Select Committee on Northern Ireland Affairs Written Evidence


Memorandum submitted by Professor Bill Rolston, Sociology Department, University of Ulster


  I am professor of Sociology at the University of Ulster at Jordanstown. I began working on the issue of truth shortly after the ceasefires of 1994 and have continued to research and write on the topic ever since. (A list of my publications is provided at the end of this submission.) In the course of that research, I have had close contact with a number of victims' and campaign groups; have interviewed a range of relatives of victims of state killings; and have most recently been interviewing loyalists in depth regarding their ideas of dealing with the past. I am convinced of two underlying principles as a result of this decade of work:

      1.    that dealing with the past is a crucial part of conflict transformation in transitional societies;

      2.    that our ability as a society to deal with the past will be inhibited if any group feels unable to keep up with the others.

  In what follows, I would like to elaborate further on some of the conclusions I have drawn as a result of my interest in this topic.


  A common demand in societies coming out of a period of protracted violent political conflict has been the demand for truth. This has led in at least two dozen societies in recent decades to the establishment of a formal truth commission.

  Truth is a difficult concept to define, not least because of a strong belief that there is no such thing as truth, only each person's truth. Valid as that may be in terms of trauma counselling or psychology, it is of limited value in terms of coming to terms with the past at a social rather than an individual level.

  The word "truth" is often taken to refer to what might be called forensic truth—what happened? When? How?, etc. The value of seeking truth at this level alone is limited, not least because the facts are frequently known. In fact, many relatives of victims are aware even of the names of perpetrators, although these names are not otherwise widely known in the public domain. When victims, their relatives and supporters seek truth, it is usually shorthand for two elements in addition to the facts.

  The first is explanation: why did this happen? Why were such people targeted as legitimate victims? Why was s/he picked out? Why weren't they arrested rather than shot? This quest for reasons is particularly relevant when it comes to state killings. The democratic state after all rests on one fundamental premise: the protection of the lives and rights of all citizens, without favour. A corollary of that is the pursuit of those who threaten the lives and rights of citizens, again without favour, even if they happen to be in the employ of the state. When the state kills, covers up for those who kill, and demonises those who seek answers, the demand for explanation is especially intense.

  The second is acknowledgment. All too often in violent conflicts hierarchies of victims emerge. For supporters of the state, the hurts inflicted on state personnel are on a higher moral plane than those inflicted on insurgents or their supporters. For insurgents and their supporters, the moral hierarchy can be reversed. The consequence is that the hurt of those at the bottom of whichever hierarchy is denied or diminished. Any society coming out of conflict must strive as a priority to remove any such hierarchies. The duty of the state is to ensure that the hurt of all victims is acknowledged seriously.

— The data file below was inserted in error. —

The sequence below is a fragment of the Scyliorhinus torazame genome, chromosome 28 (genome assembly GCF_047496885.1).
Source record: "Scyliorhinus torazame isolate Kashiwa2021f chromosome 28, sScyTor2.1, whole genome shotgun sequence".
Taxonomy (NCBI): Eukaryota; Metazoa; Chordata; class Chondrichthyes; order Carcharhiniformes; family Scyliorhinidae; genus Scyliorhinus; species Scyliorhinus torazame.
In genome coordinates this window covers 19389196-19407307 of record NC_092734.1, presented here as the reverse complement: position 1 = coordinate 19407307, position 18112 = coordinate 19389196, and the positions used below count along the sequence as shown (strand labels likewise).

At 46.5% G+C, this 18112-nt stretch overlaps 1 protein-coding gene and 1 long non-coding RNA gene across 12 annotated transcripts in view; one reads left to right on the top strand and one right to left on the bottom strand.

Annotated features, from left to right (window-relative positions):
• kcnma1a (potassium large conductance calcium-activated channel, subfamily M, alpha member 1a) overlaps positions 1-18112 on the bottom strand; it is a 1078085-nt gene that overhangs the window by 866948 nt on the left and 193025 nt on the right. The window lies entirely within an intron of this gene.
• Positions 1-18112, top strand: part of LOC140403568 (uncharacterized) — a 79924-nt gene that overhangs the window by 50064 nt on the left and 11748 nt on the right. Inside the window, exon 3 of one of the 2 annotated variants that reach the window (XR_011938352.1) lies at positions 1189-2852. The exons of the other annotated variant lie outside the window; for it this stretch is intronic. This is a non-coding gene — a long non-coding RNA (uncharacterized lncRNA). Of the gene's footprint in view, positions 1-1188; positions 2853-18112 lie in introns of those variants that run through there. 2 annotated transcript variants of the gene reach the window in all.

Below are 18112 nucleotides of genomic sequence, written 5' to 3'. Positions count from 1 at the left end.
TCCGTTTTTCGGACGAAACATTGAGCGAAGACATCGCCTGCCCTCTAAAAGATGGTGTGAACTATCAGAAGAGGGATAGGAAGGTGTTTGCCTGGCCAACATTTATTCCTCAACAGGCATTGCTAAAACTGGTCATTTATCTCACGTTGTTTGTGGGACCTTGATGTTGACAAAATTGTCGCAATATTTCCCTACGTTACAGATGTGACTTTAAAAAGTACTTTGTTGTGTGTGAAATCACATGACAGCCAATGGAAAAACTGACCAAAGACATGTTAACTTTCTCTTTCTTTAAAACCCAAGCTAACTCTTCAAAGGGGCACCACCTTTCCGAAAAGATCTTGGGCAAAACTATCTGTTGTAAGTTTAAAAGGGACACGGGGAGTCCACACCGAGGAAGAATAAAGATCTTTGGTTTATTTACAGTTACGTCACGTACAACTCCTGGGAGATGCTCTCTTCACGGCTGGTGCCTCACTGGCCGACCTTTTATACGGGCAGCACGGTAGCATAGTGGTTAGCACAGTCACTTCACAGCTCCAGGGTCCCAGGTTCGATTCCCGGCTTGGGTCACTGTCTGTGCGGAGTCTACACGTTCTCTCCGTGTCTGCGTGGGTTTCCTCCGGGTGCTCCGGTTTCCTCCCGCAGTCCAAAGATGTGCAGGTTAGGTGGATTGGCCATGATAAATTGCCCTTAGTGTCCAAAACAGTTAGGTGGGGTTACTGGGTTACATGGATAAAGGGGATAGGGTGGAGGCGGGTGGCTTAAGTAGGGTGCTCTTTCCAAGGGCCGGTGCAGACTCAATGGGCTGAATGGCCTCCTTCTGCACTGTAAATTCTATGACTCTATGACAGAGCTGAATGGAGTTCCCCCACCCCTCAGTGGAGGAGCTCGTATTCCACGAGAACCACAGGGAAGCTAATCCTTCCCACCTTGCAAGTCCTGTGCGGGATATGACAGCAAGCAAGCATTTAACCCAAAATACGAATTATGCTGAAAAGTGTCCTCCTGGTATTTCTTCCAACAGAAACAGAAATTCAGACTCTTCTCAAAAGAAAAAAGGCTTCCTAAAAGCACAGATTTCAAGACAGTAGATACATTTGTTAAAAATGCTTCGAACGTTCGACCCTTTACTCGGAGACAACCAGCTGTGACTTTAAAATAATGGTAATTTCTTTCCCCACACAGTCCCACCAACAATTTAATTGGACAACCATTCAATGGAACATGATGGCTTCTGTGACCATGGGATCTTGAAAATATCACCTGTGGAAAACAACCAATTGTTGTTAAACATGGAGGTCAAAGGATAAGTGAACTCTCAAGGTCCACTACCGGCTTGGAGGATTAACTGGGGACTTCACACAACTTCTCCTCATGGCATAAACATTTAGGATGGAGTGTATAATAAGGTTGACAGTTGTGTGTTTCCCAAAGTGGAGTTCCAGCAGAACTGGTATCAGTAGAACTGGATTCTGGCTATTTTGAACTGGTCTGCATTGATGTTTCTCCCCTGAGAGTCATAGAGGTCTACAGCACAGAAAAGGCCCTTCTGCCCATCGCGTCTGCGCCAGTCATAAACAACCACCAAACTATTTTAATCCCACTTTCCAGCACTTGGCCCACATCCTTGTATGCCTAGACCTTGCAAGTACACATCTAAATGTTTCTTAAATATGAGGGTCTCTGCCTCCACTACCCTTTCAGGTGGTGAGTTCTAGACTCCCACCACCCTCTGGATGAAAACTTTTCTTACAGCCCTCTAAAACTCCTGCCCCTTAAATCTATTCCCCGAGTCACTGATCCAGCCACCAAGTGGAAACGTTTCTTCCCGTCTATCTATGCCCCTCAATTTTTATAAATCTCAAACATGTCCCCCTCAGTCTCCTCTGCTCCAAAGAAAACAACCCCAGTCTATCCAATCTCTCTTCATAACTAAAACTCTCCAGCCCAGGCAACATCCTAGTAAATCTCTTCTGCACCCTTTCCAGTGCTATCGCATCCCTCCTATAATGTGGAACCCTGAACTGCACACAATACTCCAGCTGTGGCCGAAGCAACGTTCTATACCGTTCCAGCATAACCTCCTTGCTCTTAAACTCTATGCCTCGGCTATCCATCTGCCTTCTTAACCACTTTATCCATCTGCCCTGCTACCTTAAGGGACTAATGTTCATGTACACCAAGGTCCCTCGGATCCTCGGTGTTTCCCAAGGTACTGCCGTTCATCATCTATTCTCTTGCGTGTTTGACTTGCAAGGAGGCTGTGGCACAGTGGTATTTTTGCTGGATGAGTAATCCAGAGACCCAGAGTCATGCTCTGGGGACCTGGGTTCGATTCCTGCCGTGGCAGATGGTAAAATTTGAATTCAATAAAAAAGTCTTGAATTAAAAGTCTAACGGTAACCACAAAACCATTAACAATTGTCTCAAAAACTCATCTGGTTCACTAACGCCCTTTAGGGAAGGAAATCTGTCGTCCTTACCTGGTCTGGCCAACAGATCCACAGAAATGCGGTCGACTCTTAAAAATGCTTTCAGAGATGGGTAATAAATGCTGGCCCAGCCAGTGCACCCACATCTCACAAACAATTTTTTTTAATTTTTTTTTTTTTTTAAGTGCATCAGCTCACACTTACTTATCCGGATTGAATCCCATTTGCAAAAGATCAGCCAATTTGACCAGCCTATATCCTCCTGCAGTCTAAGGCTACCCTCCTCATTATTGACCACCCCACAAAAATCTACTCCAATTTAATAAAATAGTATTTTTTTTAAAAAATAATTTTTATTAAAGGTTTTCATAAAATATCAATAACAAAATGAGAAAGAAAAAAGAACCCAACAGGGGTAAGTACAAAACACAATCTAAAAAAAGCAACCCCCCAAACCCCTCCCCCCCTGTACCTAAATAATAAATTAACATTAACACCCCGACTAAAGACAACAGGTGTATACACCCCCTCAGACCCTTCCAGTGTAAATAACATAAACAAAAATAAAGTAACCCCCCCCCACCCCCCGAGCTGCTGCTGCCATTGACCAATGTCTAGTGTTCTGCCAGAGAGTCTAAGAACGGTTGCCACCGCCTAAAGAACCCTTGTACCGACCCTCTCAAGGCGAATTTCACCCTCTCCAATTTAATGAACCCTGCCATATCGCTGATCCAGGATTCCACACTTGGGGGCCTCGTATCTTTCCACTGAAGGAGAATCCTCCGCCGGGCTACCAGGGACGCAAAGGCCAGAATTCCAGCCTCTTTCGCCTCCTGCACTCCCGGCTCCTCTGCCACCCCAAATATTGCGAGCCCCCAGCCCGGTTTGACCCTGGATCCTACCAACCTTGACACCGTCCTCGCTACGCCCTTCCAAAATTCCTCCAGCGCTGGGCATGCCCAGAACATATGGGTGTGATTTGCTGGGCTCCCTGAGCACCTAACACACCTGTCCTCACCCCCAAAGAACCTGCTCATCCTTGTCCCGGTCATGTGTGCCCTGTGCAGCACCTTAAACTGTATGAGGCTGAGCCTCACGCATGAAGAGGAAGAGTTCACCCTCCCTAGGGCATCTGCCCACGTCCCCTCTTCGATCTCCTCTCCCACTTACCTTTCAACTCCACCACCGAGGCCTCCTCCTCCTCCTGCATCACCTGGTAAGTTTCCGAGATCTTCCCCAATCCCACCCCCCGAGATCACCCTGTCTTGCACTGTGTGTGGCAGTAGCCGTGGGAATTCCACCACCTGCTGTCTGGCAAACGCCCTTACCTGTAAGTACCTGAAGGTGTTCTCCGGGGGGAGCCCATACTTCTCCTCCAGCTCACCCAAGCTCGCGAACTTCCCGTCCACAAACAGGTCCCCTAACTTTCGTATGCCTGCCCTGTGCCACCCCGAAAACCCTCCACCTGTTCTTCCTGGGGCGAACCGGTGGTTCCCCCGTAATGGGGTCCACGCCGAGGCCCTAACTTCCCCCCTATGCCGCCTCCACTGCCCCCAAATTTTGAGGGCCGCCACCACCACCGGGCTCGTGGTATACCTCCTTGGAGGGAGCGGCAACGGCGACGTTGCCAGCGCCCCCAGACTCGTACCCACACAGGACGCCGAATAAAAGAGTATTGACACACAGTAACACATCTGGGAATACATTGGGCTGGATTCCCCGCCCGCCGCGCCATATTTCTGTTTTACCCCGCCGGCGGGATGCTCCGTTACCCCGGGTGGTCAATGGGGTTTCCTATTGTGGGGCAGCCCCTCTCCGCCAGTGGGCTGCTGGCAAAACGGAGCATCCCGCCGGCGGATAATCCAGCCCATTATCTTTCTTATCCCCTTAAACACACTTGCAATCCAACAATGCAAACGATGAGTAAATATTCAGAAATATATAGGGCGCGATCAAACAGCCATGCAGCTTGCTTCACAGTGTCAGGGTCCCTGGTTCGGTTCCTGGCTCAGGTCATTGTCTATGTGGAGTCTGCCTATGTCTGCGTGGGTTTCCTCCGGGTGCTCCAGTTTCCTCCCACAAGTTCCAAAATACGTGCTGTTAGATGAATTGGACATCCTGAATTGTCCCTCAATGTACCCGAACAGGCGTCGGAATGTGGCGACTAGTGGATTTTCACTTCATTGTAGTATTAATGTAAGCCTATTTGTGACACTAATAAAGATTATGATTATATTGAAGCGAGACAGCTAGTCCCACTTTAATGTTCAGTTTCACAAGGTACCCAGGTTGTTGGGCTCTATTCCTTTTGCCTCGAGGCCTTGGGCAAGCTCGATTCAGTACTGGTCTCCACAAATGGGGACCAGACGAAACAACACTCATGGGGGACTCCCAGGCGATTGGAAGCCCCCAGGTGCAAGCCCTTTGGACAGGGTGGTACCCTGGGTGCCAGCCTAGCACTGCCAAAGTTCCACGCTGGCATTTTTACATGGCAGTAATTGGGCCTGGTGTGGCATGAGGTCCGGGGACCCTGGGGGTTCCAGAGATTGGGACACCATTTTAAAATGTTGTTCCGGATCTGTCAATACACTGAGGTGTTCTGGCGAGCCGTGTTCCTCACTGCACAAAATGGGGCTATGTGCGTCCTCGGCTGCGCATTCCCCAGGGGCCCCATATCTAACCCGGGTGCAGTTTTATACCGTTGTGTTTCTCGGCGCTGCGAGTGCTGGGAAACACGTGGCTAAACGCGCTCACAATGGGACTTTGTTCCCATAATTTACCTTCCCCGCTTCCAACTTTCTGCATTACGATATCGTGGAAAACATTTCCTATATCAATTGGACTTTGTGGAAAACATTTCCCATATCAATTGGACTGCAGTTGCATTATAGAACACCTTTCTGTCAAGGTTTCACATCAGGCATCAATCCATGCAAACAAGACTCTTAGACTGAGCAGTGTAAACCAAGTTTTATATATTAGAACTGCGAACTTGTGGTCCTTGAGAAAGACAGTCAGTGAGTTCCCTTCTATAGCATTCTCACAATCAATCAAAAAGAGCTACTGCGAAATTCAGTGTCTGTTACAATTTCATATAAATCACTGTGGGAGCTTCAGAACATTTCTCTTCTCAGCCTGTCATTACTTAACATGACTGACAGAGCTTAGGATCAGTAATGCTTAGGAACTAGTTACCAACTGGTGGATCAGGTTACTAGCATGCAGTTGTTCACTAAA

The demand for truth is intimately connected to the demand for justice. In fact, the limits of justice in the formal criminal justice sense are well-known to many victims, relatives and campaigners here. In the first place, there are many reasons why perpetrators failed to be called to task in the past—absence of viable evidence, political interference with the objective rule of law, etc. Although there have been advances in forensics in recent years, not least in relation to DNA testing, the limits of seeking prosecution are still obvious. First, DNA apart, the likelihood of acquiring plausible evidence two or three decades after an event when it was not available in the first place is slim. Second, the cost of reinvestigating all incidents is prohibitive and the recent allocation of £9 million for the PSNI to investigate "historic crimes" is regarded by many unionist victims' groups as insulting. Third, there is no reason that those organisations with the ability to thwart investigations in past years are any more committed to openness and justice now. John Stalker was blocked by powerful and shadowy forces when attempting to investigate a series of murders in the 1980s; there is no reason to believe that these and similar powerful and shadowy forces have gone away or are prone to be more cooperative now.

  Finally, it is obvious that even if evidence is produced which is sufficient to convict perpetrators, the terms of the Belfast Agreement ensure that it is unlikely that anyone will spend a lengthy period in jail for any past offences arising from the conflict. Some loyalists I have talked to insist that that is not the point, that the symbolism of the rule of law is crucial and that therefore it is sufficient that someone be "shamed" by a conviction, even if no prison sentence is actually served. For them, this is not revenge but "law and order".